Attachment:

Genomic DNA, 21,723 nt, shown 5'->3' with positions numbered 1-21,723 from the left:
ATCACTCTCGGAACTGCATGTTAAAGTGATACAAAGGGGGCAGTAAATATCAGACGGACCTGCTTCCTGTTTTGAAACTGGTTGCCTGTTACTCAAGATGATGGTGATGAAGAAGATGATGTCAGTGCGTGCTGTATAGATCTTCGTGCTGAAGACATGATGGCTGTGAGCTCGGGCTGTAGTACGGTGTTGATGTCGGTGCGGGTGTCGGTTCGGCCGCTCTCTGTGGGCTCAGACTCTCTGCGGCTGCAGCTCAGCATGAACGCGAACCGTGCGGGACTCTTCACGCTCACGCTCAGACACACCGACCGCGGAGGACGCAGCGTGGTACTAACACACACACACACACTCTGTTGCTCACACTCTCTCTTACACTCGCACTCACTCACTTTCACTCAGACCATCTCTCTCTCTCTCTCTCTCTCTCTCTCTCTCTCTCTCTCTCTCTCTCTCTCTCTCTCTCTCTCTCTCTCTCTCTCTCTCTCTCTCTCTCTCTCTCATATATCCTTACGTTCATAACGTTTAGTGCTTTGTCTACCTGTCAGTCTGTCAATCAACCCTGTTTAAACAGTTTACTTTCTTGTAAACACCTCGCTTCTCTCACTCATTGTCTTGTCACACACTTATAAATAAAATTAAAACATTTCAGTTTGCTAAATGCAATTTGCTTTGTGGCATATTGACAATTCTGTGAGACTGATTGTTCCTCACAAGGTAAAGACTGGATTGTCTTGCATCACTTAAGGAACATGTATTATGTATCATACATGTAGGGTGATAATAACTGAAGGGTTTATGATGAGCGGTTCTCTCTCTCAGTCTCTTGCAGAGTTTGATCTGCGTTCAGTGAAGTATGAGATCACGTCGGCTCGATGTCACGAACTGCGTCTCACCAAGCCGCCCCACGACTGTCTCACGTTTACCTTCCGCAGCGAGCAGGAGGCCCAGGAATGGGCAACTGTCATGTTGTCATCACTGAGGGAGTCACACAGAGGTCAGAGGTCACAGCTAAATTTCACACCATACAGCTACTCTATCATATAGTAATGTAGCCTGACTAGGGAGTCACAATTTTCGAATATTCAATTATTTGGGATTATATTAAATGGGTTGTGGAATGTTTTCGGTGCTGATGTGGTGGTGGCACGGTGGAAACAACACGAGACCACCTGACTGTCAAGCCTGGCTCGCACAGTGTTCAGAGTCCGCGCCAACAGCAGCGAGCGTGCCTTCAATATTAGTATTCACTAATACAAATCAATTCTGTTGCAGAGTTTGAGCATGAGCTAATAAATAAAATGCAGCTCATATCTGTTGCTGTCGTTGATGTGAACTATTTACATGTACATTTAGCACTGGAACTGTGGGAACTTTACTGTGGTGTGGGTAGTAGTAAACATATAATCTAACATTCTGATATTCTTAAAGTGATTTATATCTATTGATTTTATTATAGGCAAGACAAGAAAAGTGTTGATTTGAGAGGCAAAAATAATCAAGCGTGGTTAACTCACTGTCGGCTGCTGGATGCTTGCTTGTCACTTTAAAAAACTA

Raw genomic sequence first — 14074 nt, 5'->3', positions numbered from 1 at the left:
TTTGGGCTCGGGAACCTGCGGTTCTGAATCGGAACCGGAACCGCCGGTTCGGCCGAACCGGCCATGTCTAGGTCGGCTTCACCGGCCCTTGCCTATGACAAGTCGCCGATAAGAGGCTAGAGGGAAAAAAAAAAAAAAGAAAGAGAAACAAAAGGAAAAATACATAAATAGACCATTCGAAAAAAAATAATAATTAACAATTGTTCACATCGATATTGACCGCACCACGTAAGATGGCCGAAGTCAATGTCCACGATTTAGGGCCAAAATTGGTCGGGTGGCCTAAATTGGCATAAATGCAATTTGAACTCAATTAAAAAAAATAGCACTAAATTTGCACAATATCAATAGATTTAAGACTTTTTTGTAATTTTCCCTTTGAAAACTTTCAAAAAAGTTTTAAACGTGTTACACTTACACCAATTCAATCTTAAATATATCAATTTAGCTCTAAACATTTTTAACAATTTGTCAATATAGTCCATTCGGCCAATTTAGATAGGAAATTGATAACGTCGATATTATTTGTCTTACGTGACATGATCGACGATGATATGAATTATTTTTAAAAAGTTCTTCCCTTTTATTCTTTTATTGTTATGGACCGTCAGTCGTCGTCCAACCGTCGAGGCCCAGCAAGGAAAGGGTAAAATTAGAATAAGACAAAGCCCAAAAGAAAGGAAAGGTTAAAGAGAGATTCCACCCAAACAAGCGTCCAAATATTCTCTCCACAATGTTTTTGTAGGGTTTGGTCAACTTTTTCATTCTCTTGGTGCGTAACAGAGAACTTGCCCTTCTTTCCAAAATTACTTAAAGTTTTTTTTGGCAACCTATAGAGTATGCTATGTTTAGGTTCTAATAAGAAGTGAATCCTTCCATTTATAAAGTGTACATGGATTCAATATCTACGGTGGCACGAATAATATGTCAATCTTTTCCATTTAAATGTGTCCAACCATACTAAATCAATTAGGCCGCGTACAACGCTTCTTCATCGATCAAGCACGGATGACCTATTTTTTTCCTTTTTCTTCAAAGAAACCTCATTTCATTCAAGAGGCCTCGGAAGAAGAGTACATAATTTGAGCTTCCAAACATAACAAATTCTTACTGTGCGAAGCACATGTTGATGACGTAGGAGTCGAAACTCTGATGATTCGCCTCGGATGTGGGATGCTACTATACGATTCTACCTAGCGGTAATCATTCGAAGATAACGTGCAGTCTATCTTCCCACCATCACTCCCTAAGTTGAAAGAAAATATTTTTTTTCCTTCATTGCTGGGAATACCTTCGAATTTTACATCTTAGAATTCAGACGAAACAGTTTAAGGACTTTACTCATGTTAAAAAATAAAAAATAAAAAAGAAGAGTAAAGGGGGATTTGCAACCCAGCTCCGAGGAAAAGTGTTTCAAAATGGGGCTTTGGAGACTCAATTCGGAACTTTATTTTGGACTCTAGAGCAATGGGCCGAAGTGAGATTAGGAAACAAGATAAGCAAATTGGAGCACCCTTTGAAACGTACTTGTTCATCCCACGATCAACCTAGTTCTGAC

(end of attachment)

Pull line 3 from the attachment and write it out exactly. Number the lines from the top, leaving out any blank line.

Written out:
Raw genomic sequence first — 14074 nt, 5'->3', positions numbered from 1 at the left: